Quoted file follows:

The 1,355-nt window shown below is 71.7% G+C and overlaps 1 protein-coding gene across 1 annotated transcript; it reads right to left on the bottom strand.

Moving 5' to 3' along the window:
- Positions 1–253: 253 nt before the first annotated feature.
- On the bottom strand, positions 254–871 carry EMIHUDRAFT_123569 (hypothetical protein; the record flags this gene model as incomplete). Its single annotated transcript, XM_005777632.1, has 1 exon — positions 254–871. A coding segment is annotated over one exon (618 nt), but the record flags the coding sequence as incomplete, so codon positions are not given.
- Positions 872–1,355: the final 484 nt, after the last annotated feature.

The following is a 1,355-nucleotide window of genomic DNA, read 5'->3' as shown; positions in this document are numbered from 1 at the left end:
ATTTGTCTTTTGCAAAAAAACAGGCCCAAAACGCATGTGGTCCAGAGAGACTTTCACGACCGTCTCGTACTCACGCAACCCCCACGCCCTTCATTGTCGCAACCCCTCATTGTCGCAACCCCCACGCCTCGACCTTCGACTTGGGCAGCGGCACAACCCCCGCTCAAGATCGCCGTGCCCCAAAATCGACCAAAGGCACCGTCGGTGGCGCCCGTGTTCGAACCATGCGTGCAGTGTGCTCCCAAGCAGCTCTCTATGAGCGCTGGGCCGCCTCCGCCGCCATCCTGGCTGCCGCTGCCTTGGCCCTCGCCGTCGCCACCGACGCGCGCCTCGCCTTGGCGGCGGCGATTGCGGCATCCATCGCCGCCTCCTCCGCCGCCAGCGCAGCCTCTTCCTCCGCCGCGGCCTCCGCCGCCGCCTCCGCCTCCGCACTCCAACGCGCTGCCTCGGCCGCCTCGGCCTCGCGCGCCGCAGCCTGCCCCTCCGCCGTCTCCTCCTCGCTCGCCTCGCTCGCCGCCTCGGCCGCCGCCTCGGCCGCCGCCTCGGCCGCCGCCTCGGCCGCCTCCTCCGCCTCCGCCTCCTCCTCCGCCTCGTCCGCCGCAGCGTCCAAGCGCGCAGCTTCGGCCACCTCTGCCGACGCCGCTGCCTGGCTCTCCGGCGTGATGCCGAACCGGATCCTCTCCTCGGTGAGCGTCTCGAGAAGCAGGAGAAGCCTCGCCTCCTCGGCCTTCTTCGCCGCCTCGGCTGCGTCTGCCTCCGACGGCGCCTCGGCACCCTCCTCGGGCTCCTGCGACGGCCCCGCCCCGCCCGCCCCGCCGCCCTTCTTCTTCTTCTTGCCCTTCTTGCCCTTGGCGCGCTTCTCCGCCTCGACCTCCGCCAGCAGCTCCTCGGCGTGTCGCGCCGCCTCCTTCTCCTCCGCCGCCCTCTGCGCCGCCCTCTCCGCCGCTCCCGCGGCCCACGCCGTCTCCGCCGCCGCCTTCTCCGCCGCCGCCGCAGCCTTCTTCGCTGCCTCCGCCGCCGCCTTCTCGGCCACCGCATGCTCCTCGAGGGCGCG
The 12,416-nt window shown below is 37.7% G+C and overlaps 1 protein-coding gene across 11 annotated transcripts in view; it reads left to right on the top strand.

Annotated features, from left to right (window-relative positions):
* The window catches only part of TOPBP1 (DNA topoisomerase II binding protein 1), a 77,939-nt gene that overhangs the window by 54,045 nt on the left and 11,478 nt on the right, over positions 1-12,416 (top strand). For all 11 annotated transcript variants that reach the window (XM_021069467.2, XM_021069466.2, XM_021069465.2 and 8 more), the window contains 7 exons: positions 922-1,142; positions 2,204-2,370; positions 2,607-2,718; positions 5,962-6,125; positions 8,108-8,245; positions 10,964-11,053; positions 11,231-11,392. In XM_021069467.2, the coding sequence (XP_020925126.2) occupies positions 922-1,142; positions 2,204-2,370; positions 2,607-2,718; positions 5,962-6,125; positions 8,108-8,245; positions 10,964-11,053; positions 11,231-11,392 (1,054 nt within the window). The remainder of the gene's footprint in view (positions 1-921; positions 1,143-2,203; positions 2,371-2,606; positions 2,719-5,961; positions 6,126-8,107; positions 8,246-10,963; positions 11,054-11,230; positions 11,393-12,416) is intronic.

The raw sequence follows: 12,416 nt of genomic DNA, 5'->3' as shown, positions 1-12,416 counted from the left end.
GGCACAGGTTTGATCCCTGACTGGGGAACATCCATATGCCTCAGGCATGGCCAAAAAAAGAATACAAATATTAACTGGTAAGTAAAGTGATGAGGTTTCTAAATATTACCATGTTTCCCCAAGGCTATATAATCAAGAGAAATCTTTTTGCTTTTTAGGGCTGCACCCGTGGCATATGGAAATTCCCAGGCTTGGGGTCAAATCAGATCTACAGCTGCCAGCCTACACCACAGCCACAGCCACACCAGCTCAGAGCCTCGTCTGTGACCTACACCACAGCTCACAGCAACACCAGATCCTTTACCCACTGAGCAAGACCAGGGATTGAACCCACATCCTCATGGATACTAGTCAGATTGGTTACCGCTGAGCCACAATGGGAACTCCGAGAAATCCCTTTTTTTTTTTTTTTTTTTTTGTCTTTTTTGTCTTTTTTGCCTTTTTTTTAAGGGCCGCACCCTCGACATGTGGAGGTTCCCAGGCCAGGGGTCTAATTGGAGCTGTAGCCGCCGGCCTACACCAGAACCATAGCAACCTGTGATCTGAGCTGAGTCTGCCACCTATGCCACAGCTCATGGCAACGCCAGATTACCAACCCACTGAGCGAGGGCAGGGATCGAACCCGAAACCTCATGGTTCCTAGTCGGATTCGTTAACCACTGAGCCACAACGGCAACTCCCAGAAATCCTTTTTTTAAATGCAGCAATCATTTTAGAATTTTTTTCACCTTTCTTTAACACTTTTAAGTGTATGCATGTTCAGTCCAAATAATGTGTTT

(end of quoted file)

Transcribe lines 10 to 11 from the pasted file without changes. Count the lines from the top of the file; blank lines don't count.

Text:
* The window catches only part of TOPBP1 (DNA topoisomerase II binding protein 1), a 77,939-nt gene that overhangs the window by 54,045 nt on the left and 11,478 nt on the right, over positions 1-12,416 (top strand). For all 11 annotated transcript variants that reach the window (XM_021069467.2, XM_021069466.2, XM_021069465.2 and 8 more), the window contains 7 exons: positions 922-1,142; positions 2,204-2,370; positions 2,607-2,718; positions 5,962-6,125; positions 8,108-8,245; positions 10,964-11,053; positions 11,231-11,392. In XM_021069467.2, the coding sequence (XP_020925126.2) occupies positions 922-1,142; positions 2,204-2,370; positions 2,607-2,718; positions 5,962-6,125; positions 8,108-8,245; positions 10,964-11,053; positions 11,231-11,392 (1,054 nt within the window). The remainder of the gene's footprint in view (positions 1-921; positions 1,143-2,203; positions 2,371-2,606; positions 2,719-5,961; positions 6,126-8,107; positions 8,246-10,963; positions 11,054-11,230; positions 11,393-12,416) is intronic.

The raw sequence follows: 12,416 nt of genomic DNA, 5'->3' as shown, positions 1-12,416 counted from the left end.